Oh and poor Joey getting picked on :-(
  • RomiRomi
    Posts: 2722
    I don't think you did anything wrong either. I mean, he was snapping at Joey, who is YOUR dog, in YOUR house. It's a shame that Brodie's parents don't do any training with him. Honestly, it really seems like they chose the wrong dog. Jack Russels need tons of exercise because they have so much energy. And by walking a dog on a flex leash in a parking lot is not exercise. That dog needs some leadership and its really sad that his owners don't provide him with it. Im sure he's just bored, and now he's got issues because he has no direction from his so-called leaders.

    Anyway...I think the husband was really rude to not apologize. I mean...just because his dog is small doesn't mean he can't hurt anyone. I think if the owners really had a problem with you correcting their dog, they would have said something. But im assuming that they noticed their dog was being a bully to the other dogs and realized that when you were correcting him, he was responding to it in a positive way. And I def. agree with Pam, if my friend who had dogs would correct my dog, I would probably ask why and then listen and learn from their answer. But if some stranger tried to correct my dog, I would be pretty upset.

    Overall, I think you did a good job! I think Brodie needed the corrections and actually probably felt some sense of calmness with you.
  • LeonbergerLeonberger
    Posts: 3580
    I don't think you did anything wrong, I would probably have done the same, but I might have said something to the parents to control their dog.
  • ljowen123ljowen123
    Posts: 3105
    I can't believe they weren't correcting Brodie - I don't think you did anything wrong either! I always feel so embarrassed when Jazz does her growl thing at the dog park or at a friend's house - I'm there to redirect - it's not Jazz's fault she wasn't socialized before I got her. I would have no problem with a friend correcting Jazz - not a stranger, though.

    I remember Brodie - he's very into things - I can see the obsessive part. To not say anything when your dogs bits someone - that's more than rude.
    LJ - owned by Queen Jazz, a Shiba Inu, Atlanta, GA
  • tsukitsunetsukitsune
    Posts: 6468
    see, primately speaking, that could be a fine line to cross.. but all canines seem to know a set of body languages, and if this dog gets to call the shots 24/7 in his home, like when he wants a toy, when he wants to be pet, when he wants to play, when he's pissed and allowed to show it, with no boundaries by corrections, he's just like a spoiled 3 year old! And in your house when your dogs safety is on the line from this spoiled little dog - I think you have every right to correct that dog in a way that he can understand. If they are your friends, they should understand!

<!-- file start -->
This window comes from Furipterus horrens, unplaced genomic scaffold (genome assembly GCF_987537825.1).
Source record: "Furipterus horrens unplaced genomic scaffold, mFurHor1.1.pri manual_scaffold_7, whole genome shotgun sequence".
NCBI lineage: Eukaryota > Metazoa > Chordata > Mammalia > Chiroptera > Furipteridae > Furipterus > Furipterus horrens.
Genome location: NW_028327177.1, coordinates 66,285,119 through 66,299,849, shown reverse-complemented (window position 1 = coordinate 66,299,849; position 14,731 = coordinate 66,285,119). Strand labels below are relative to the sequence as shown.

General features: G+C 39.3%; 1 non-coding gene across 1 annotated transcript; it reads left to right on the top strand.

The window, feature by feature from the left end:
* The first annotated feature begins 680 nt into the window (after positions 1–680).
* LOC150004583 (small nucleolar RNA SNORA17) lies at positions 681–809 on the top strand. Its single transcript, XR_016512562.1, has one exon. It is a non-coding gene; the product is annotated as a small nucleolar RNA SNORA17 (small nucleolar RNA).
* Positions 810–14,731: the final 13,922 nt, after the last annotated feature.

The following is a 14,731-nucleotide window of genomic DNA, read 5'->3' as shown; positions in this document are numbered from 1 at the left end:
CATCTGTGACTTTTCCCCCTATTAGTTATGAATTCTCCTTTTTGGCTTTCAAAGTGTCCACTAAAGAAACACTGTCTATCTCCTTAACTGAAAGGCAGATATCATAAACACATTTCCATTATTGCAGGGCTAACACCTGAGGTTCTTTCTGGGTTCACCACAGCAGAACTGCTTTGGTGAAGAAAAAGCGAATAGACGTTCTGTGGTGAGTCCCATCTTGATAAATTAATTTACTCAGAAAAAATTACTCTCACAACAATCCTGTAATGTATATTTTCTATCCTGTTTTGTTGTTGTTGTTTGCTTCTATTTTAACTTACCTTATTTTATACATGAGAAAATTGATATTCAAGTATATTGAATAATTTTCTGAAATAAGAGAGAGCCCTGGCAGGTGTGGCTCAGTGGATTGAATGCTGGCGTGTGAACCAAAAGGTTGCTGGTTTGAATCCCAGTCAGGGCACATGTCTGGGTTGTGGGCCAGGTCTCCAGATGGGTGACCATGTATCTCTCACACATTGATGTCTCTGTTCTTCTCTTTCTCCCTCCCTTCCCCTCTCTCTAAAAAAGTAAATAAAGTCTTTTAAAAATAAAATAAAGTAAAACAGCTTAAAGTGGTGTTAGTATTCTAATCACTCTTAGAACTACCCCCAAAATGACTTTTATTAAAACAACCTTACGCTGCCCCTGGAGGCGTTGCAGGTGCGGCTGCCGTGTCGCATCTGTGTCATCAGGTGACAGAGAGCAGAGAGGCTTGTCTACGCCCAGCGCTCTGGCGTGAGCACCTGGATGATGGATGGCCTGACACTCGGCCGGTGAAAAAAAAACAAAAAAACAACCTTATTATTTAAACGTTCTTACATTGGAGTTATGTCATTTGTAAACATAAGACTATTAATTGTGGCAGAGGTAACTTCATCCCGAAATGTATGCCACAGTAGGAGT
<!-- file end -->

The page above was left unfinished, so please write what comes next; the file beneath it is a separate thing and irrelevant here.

My friend is not allowed to bring her lab over anymore because she can't handle my correcting his awful behaviors and rudeness to my dogs, so if she can't handle him, he can't come.
  • MommyofNikoMommyofNiko
    Posts: 2728
    Well one thing you forgot to mention Dave is you have watched Brodie for them before and therefore you have had to take an authoritative role with him. Now I personally dont do the alpha roll and would kick you in the nuts if you ever did it to my girls, but then again, I seem to think my girls are pretty well behaved. I did have one incident where someone smacked Niko because THEIR kids were putting their hands in her mouth. Niko's mouth is always open. I was trying my best to not cry and cuss him out. Niko screamed and cried for a good period of time, which she has never done before while being corrected, they used excessive force. I dont think it is wrong to correct a friends dog, especially in your house and when he is acting out on your dogs. I think one concern I have is doing a correction that the dog may not have ever been used to and that may lead to him acting out even more. I know that alpha roll and restraint would make Niko lash out because of freaking out. I dont know what to say about correcting a dog that is never corrected, I guess the tactics makes me nervous, but the intentions dont. If that makes sense. Grabbing the scuff is something we have done many times and is a very natural response.